On anniversary of Kampala Convention accession, UNHCR urges South Sudan to enact national IDP protection law

Makeshift shelters in Mahad camp. The majority of people here are women and children from Jongeli, displaced inside South Sudan by the conflict. ; There were 1.77 million Internally displaced people (IDPs) in South Sudan due to conflict in 2019, including 182,026 in United Nations Mission in South Sudan (UNMISS) ‘Protection of Civilians sites’ (as of 29 July). UNHCR delivered assistance and protection services to refugees and IDPs.

UNHCR | Press statement

June 8, 2020 (Thessherald)–The UN Refugee Agency in South Sudan advocates for the Transitional Government of National Unity to enact a law domesticating the African Union Convention for the Protection and Assistance of Internally Displaced Persons in Africa.

South Sudan this week is marking the first anniversary of its accession to the African Union Convention for the Protection and Assistance of Internally Displaced Persons in Africa, also known as the Kampala Convention.

On this occasion, UNHCR, the UN Refugee Agency, reaffirms its commitment to support the South Sudanese government in building on the momentum gained to strengthen protection for the nearly 1.7 million internally displaced persons (IDPs) within its borders.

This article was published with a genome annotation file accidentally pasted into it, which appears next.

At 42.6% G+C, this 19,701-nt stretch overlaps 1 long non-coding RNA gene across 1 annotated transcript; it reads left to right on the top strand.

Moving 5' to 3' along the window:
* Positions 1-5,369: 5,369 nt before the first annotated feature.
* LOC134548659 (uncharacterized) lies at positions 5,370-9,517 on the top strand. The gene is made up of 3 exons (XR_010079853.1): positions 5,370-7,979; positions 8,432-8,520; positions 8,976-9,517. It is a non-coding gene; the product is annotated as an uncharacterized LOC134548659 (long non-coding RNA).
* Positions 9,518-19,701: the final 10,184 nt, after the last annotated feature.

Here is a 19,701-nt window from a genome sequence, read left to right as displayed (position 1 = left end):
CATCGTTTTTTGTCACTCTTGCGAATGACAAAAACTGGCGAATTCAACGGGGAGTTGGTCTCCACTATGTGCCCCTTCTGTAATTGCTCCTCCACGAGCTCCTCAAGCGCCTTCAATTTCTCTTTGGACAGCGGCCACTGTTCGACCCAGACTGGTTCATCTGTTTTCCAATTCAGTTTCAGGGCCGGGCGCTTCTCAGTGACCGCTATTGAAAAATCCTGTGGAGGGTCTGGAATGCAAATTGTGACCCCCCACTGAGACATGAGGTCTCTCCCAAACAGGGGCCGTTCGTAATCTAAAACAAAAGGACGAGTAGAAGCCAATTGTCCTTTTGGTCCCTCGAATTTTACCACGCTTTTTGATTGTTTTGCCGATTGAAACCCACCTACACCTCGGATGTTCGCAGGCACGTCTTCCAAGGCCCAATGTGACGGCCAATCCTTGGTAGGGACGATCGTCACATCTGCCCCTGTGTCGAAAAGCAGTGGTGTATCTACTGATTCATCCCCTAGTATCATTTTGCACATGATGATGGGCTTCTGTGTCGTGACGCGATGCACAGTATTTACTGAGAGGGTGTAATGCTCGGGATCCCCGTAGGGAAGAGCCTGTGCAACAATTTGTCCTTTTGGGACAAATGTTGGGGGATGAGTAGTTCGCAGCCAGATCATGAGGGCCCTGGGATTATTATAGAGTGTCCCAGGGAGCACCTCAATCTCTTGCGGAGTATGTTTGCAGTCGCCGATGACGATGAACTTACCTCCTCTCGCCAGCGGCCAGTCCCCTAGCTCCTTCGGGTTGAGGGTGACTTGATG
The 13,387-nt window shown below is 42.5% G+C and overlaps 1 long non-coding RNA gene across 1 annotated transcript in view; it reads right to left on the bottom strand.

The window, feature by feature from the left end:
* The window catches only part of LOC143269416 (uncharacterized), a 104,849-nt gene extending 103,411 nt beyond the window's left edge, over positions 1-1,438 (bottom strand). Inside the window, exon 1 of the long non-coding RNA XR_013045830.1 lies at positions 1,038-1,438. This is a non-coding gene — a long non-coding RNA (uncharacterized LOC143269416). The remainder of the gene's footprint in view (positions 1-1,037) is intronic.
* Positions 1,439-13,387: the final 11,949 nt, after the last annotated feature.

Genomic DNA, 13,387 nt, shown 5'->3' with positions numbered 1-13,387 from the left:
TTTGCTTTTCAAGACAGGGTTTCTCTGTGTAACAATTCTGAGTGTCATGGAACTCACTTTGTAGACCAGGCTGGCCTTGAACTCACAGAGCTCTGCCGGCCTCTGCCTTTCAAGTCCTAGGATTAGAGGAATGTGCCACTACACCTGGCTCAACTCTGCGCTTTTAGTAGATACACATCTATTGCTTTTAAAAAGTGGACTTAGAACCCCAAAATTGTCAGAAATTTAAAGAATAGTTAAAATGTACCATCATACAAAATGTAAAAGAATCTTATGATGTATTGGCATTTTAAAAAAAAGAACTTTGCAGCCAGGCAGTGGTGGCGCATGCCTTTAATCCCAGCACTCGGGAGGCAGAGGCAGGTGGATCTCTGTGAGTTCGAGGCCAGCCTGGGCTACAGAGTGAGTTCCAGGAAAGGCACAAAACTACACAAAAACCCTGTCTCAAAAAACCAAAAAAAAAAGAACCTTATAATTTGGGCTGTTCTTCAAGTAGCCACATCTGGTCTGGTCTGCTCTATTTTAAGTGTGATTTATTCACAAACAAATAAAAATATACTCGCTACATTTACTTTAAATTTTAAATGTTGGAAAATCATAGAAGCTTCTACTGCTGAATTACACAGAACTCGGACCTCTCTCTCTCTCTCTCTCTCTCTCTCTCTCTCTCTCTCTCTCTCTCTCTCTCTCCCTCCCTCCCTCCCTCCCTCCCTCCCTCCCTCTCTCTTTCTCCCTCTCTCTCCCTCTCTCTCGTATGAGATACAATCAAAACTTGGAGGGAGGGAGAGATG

The government is to be commended for acceding to the Kampala Convention and developing a bill – in consultation with IDPs – to enshrine its principles into national law. As evidenced by the Council of Minister’s expedited endorsement of a Government Framework for Return, Relocation and Reintegration in October of 2019, and the drafting of a costed action plan in 2020, the country is taking increasing ownership of the IDP situation.

It is critical that the bill, which is currently under review by the Ministry of Justice and Constitutional Affairs, now be enacted. Upholding IDPs’ human rights and creating an enabling political and legal environment for their assistance and protection as they search for durable solutions is a key component of implementing the 2018 Revitalized Agreement on the Resolution of the Conflict in South Sudan. Passing this legislation would help to rebuild trust with IDPs and the international community and provide a solid base for anchoring response planning, prioritization and appropriate resource allocation.

At the same time, there is an urgent need to end the ongoing violence that continues to displace people within the country. This requires not only establishing a ceasefire in parts of the country where politically motivated armed conflict persists, but also taking action to end increasingly militarized intercommunal violence driven by tension over access to water and grazing for livestock. These newly displaced IDPs face particularly heightened protection risks as the country fights to contain the spread of COVID-19, and insecurity hampers humanitarian efforts to deliver life-saving assistance.

The Kampala Convention is the world’s first continent-wide legally binding instrument for the protection and assistance of IDPs. It was adopted at a meeting of the African Union in October 2009. South Sudan in 2019 was the 28th country to ratify it.

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